Complexity and effort of modelling
In both companies, the high effort (T3.4) to create and maintain requirements models was brought up. One interviewee stated that it would be too much effort to reach complete formalisation, but suggested that it would be feasible to reach a large amount of formalisation with little effort. Therefore, formalising parts of the overall requirements specifications should be aimed for. In particular, one interviewee in Company A added that it is difficult to express non-functional requirements as models.
A similar aspect raised by the interviewees was that natural language is needed in addition to models, as these quickly become very complex (T3.5).
I think you still need to write what the purpose of the function would be. But probably not like the exact logical behaviour.—A2, EmbSE
In particular, interviewees in Company A saw the risk that there is a large amount of domain and modelling knowledge needed to understand existing models, meaning that recipients of the requirements models would need additional explanations in natural language.
Organisation and process aspects of modelling
One of the large risks brought up by eight interviewees was the risk of accidental complexity and design (T3.6) when creating requirements models. One interviewee stated that it is easy to go into too much detail when creating models.
It should be on higher level. [..] usually if you do a model and you want simulate it and so on, then you go into too much detail. [..] So to avoid these kind of problems, for the high-level requirements I think it is enough with textual requirements.—A3, EmbSE
Another interviewee added that this level of detail would require requirements engineers to have detailed development knowledge to be able to create requirements models.
While many interviewees felt that they should distinguish between requirements and design, a position also common in RE literature, they found this difficult to achieve in practice. In Company A, they even removed one abstraction layer in their requirements in the past, as engineer had difficulties to distinguish them in practice.
What we have now is sort of a merge of the analysis and the design. It’s more towards the design, but it’s sort of a mix. Because it was too complex for users to grasp how to distinguish between analysis and design.—A5, EmbSE
However, one interviewee in Company B stated that, overall, the right level of abstraction would simply be an iterative learning process.
In the first step, it will always end up wrong. Either too little or too much or something else. [..] You will approximate this iteratively. What is needed? What is meaningful?—B1, SysE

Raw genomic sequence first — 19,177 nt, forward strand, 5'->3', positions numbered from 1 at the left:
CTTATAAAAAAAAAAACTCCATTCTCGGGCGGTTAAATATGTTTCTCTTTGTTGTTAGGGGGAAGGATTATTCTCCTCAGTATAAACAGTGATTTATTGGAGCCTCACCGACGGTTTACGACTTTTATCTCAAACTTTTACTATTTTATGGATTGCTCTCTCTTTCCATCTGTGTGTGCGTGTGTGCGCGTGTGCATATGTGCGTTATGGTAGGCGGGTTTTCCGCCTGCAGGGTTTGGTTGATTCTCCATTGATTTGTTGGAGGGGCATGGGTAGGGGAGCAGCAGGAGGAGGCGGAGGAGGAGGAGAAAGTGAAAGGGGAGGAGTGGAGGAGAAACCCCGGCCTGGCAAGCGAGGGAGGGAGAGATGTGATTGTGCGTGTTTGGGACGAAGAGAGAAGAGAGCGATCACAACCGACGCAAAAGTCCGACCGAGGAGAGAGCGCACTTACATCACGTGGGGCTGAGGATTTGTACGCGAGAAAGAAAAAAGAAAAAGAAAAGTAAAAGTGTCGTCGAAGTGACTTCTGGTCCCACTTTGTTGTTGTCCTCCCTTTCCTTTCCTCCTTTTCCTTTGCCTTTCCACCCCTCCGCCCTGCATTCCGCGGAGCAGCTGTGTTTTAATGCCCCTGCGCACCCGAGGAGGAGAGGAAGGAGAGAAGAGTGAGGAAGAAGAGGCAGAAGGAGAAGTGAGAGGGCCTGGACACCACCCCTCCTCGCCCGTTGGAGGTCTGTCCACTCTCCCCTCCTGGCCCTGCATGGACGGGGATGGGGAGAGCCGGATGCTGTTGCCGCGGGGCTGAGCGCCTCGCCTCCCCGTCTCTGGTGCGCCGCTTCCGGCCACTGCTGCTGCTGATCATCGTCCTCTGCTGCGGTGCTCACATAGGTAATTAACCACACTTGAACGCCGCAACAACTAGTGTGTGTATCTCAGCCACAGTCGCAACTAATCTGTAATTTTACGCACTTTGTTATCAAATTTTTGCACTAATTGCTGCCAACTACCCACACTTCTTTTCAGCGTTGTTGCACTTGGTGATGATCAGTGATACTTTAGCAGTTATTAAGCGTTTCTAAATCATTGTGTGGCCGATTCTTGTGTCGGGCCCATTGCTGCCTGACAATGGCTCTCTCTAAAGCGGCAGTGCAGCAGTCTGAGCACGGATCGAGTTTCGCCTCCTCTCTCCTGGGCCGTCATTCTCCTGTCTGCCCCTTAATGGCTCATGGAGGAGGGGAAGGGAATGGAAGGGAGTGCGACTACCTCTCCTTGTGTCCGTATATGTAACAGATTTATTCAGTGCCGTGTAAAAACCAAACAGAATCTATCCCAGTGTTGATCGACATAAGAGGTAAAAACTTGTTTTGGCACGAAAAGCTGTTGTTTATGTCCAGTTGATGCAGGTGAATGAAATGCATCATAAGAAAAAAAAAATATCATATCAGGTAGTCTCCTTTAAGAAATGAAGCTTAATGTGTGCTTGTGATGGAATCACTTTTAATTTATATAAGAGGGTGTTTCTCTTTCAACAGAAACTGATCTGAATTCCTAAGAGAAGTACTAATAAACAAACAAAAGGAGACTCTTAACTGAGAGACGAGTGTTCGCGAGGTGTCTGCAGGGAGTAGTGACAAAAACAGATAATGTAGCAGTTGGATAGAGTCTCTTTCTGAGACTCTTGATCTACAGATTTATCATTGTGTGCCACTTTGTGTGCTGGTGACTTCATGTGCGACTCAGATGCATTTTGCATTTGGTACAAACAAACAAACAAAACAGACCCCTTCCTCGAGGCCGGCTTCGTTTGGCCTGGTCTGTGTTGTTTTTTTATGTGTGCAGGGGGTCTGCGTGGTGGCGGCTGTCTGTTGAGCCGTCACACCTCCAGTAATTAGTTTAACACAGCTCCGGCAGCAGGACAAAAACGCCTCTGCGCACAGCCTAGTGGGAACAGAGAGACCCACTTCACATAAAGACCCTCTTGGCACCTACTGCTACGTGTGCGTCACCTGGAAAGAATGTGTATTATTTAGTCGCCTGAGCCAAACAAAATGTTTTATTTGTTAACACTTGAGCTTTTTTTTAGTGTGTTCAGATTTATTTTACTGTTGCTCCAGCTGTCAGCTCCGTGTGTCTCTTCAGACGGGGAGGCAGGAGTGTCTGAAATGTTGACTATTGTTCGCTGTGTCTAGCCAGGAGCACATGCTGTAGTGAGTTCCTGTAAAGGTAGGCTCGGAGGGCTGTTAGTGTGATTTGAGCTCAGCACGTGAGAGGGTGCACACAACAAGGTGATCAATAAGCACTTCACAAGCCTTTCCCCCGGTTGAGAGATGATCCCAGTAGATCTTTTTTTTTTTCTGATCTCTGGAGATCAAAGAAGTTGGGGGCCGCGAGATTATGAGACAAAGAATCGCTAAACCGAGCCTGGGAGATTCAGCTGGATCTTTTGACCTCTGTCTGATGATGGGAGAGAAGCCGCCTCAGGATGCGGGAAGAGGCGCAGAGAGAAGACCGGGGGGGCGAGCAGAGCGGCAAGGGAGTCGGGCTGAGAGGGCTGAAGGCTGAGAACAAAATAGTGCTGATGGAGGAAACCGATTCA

In addition to more technical concerns, several interviewees stated that their organisations are not mature enough (T3.7) to introduce modelling during RE. This was stated both with respect to the necessary skills to actually create and understand models, and with respect to the process currently used in the companies. Three interviewees stated that engineers would currently lack the necessary skills for modelling.
I mean because the persons that write requirements for (vehicles) know about (vehicles). [..] So how many (domain experts) know Simulink? I don’t know.—A8, EmbSE
On an organisation level, several interviewees stated that there would either be a lack of support from management, or a lack of understanding of the actual problem that requirements models would aim to solve.
Technically, everything works. It’s only that companies like Company B [..] have to figure out ’What do we want to fix?’. [..] Sometimes, they don’t even have a real understanding of their problem, leave alone a solution.—B2, SysE
Specifically, interviewees named the integration of requirements modelling into an interdisciplinary work environment, a suitable process for using requirements models, and the right education and training strategy.
Finally, interviewees stated that there might be resistance from employees (T3.8) when introducing models during RE. While several interviewees in Company B stated that employees with different education levels and backgrounds had been successfully trained in using models, in particular SysML, they expressed concerns that modelling would be a paradigm shift in the company. Additionally, one interviewee added that there could be resistance specifically when employees see their roles changing or even fear that their expertise is no longer needed.
I think a lot is simply a human factor. There are for example also those who have the overview. They sometimes don’t want it (the change), as they realise that the privilege they’re having, what defines their role, is in danger.—B2, SysE